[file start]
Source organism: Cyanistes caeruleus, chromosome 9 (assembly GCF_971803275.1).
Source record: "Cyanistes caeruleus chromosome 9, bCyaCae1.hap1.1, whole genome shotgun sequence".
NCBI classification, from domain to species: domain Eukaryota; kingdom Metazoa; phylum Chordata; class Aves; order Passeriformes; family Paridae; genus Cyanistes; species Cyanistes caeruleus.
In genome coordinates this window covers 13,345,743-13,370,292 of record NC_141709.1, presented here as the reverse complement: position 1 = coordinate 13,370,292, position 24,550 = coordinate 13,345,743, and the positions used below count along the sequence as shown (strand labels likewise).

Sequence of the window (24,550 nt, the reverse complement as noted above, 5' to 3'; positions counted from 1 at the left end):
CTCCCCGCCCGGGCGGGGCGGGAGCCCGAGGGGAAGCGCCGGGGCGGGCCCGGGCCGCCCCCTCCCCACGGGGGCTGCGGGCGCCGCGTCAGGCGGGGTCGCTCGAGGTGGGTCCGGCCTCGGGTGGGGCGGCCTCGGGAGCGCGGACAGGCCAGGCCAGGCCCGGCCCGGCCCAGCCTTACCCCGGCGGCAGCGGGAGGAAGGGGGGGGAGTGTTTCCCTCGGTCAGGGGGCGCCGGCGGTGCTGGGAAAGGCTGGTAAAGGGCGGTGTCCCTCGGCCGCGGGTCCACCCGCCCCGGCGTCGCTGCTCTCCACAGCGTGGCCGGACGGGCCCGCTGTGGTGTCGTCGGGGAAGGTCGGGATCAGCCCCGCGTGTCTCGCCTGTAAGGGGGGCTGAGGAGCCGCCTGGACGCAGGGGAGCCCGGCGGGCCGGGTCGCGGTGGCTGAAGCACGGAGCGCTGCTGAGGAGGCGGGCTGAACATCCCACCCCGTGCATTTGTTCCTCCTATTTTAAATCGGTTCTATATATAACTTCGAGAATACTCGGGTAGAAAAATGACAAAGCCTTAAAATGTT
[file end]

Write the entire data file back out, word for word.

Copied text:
Source organism: Cyanistes caeruleus, chromosome 9 (assembly GCF_971803275.1).
Source record: "Cyanistes caeruleus chromosome 9, bCyaCae1.hap1.1, whole genome shotgun sequence".
NCBI classification, from domain to species: domain Eukaryota; kingdom Metazoa; phylum Chordata; class Aves; order Passeriformes; family Paridae; genus Cyanistes; species Cyanistes caeruleus.
In genome coordinates this window covers 13,345,743-13,370,292 of record NC_141709.1, presented here as the reverse complement: position 1 = coordinate 13,370,292, position 24,550 = coordinate 13,345,743, and the positions used below count along the sequence as shown (strand labels likewise).

Sequence of the window (24,550 nt, the reverse complement as noted above, 5' to 3'; positions counted from 1 at the left end):
CTCCCCGCCCGGGCGGGGCGGGAGCCCGAGGGGAAGCGCCGGGGCGGGCCCGGGCCGCCCCCTCCCCACGGGGGCTGCGGGCGCCGCGTCAGGCGGGGTCGCTCGAGGTGGGTCCGGCCTCGGGTGGGGCGGCCTCGGGAGCGCGGACAGGCCAGGCCAGGCCCGGCCCGGCCCAGCCTTACCCCGGCGGCAGCGGGAGGAAGGGGGGGGAGTGTTTCCCTCGGTCAGGGGGCGCCGGCGGTGCTGGGAAAGGCTGGTAAAGGGCGGTGTCCCTCGGCCGCGGGTCCACCCGCCCCGGCGTCGCTGCTCTCCACAGCGTGGCCGGACGGGCCCGCTGTGGTGTCGTCGGGGAAGGTCGGGATCAGCCCCGCGTGTCTCGCCTGTAAGGGGGGCTGAGGAGCCGCCTGGACGCAGGGGAGCCCGGCGGGCCGGGTCGCGGTGGCTGAAGCACGGAGCGCTGCTGAGGAGGCGGGCTGAACATCCCACCCCGTGCATTTGTTCCTCCTATTTTAAATCGGTTCTATATATAACTTCGAGAATACTCGGGTAGAAAAATGACAAAGCCTTAAAATGTT